The percentage of income from a producing mineral property which one can claim as a deduction to account for depletion is currently 15% for oil and natural gas. For many royalty owners, the percentage depletion deduction is the only deduction they can take on their mineral royalty income. The purists involved in reforming the tax code want to lower the maximum corporate and individual rates to either 25% or 28% by ending numerous deductions. This would eliminate two vital deductions benefiting mineral and royalty owners.
In June of 2013 the Senate Committee on Finance Chairman Max Baucus and Ranking Member Orrin Hatch announced that they were determined to complete tax reform during the current session of Congress. They planned to operate from an assumption that all exclusions, credits, and deductions were out unless there was clear evidence that they: (1) help grow the economy, (2) make the tax code fairer, or (3) effectively promote other important policy objectives.
The deduction of Intangible Drilling Costs (IDCs) by oil and gas producers benefits mineral and royalty owners by promoting drilling activity. IDCs permit a portion of the costs of drilling a well to be deducted fully in the year those costs are incurred, rather than being capitalized over several years. It has been estimated by industry experts that total drilling activity would decrease by thirty percent if current tax treatment of IDCs, percentage depletion, and the passive loss exception were ended.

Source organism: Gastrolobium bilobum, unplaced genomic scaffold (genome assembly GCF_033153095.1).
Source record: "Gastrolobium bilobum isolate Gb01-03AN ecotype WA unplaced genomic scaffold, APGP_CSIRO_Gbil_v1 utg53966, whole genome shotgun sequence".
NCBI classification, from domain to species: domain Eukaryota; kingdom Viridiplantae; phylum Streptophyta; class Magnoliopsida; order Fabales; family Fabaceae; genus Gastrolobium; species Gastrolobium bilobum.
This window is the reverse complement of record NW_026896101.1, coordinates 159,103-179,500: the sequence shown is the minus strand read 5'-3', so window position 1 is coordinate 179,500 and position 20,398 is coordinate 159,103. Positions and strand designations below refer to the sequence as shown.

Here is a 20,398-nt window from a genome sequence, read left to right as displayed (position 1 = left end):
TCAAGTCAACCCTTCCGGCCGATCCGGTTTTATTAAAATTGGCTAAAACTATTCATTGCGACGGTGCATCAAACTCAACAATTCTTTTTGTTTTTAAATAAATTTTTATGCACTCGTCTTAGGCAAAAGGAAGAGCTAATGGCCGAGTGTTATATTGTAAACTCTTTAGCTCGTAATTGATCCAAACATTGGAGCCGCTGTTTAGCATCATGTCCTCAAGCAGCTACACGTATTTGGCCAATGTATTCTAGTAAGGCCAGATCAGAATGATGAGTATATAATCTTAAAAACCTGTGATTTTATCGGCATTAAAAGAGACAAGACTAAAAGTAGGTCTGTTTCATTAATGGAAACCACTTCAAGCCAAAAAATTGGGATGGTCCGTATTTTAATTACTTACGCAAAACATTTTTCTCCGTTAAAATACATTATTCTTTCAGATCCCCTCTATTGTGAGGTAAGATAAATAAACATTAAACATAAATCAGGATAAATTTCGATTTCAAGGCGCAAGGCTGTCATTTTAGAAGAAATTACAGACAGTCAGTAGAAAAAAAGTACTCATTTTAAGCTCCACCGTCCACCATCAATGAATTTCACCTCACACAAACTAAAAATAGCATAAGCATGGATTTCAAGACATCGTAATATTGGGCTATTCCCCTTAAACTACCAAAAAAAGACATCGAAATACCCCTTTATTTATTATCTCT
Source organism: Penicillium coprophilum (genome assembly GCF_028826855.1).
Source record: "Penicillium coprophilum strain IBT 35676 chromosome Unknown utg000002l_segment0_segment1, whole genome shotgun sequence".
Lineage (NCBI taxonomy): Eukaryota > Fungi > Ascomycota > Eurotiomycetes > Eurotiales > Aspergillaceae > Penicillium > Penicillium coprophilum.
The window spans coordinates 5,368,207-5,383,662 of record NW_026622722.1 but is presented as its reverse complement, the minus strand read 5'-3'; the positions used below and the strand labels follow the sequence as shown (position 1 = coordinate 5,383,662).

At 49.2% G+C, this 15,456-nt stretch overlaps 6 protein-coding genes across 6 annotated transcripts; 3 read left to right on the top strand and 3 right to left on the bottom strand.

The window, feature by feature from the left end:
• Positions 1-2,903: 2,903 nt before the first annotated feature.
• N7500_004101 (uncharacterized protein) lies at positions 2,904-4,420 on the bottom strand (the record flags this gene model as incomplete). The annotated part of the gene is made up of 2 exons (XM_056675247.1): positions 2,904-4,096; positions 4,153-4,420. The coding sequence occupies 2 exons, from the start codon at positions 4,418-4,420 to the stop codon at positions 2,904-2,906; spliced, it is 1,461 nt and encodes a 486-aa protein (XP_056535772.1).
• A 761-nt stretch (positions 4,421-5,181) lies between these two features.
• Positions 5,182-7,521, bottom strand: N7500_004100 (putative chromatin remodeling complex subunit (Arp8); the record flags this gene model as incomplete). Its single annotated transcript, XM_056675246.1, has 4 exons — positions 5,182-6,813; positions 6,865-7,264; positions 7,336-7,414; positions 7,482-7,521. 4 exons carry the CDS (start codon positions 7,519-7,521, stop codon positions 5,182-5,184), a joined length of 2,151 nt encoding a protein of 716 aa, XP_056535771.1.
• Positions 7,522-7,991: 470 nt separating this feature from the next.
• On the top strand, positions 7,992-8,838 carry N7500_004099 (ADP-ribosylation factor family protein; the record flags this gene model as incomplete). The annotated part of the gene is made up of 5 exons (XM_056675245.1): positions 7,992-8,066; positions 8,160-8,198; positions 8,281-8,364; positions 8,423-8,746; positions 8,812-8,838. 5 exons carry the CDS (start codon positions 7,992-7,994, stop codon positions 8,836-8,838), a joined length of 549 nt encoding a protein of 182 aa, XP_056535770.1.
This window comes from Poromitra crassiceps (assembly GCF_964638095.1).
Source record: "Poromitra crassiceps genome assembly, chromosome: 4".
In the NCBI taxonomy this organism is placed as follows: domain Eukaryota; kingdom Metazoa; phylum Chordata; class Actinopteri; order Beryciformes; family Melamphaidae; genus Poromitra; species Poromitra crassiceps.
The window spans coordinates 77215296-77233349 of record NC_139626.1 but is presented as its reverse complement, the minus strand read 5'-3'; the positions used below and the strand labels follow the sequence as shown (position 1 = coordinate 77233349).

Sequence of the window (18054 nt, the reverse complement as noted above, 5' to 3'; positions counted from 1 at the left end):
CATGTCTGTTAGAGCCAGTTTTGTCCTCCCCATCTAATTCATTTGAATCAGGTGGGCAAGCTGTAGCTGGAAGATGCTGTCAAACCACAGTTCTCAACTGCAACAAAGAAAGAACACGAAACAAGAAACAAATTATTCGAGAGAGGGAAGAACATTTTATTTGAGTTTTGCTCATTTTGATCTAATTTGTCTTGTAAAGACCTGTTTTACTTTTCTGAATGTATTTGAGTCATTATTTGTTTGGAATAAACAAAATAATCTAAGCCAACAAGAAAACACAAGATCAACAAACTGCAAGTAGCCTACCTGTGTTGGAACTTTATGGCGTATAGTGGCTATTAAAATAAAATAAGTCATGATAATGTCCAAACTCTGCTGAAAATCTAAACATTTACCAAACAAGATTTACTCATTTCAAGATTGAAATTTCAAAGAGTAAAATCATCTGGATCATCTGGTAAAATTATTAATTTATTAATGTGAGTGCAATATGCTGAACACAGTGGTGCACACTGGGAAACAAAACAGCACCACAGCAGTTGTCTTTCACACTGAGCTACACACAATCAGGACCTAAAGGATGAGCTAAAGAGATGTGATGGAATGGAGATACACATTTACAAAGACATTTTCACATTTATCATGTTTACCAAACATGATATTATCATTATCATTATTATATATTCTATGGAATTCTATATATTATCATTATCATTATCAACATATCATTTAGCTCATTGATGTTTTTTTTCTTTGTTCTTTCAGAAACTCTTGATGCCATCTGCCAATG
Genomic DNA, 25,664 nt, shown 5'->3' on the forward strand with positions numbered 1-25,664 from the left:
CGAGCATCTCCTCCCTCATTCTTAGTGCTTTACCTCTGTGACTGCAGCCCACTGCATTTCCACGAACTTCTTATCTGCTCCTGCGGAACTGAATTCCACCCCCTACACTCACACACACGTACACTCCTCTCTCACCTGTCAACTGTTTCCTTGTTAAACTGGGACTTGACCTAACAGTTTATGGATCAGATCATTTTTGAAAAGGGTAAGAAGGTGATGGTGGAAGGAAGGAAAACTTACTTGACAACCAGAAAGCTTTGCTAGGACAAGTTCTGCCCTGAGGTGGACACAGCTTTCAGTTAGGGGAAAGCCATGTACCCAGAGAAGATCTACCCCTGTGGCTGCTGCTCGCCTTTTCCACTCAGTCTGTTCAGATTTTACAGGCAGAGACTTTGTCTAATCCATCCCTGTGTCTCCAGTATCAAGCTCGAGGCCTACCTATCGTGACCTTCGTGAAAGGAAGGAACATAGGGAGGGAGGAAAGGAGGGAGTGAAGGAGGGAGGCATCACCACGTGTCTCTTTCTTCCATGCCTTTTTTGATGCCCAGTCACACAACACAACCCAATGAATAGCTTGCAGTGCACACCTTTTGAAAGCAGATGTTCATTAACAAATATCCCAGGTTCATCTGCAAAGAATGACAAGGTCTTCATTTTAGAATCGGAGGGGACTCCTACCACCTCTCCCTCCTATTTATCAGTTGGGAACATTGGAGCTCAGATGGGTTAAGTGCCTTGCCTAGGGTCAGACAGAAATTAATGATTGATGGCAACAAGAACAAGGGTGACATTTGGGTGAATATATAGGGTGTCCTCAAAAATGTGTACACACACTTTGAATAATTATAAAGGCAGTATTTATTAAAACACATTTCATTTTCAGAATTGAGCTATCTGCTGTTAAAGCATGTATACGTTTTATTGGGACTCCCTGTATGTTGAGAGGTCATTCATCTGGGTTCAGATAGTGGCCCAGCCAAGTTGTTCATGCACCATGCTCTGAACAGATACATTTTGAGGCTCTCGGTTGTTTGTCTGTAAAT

In the face of this threat to royalty owners and producers, the National Association of Royalty Owners (NARO) and the Domestic Energy Producers Alliance (DEPA) joined forces to obtain a letter signed by four Senators and sent to the Senate Finance Committee. Delivered on July 26, 2013, the letter strongly supported the retention of percentage depletion and IDCs, and disclosed the negative effects on the U.S. economy and energy security if they are eliminated.
In spite of the stated support of several Senators, the Senate Finance Committee issued their discussion draft on Nov. 21, 2013 proposing to eliminate percentage depletion and changing IDCs from a current year deduction to a five year amortization. The Senate Finance Committee discussion draft does great harm to domestic independent producers and royalty owners.
Fortunately for royalty owners and producers, Senator Max Baucus has been nominated as the next ambassador to China. He is expected to be replaced as chairman of the Finance Committee by Senator Ron Wyden of Oregon. Most observers believe that the tax reform issue will be put on the back burner until the new Congress convenes in January of 2015.
Royalty and mineral owners should not become complacent, but use the time wisely by contacting their Senators and Representatives to remind them that there are 8.5 million American private owners of oil and gas mineral and royalty interests. Maintaining the percentage depletion deduction is a vital concern for all of them.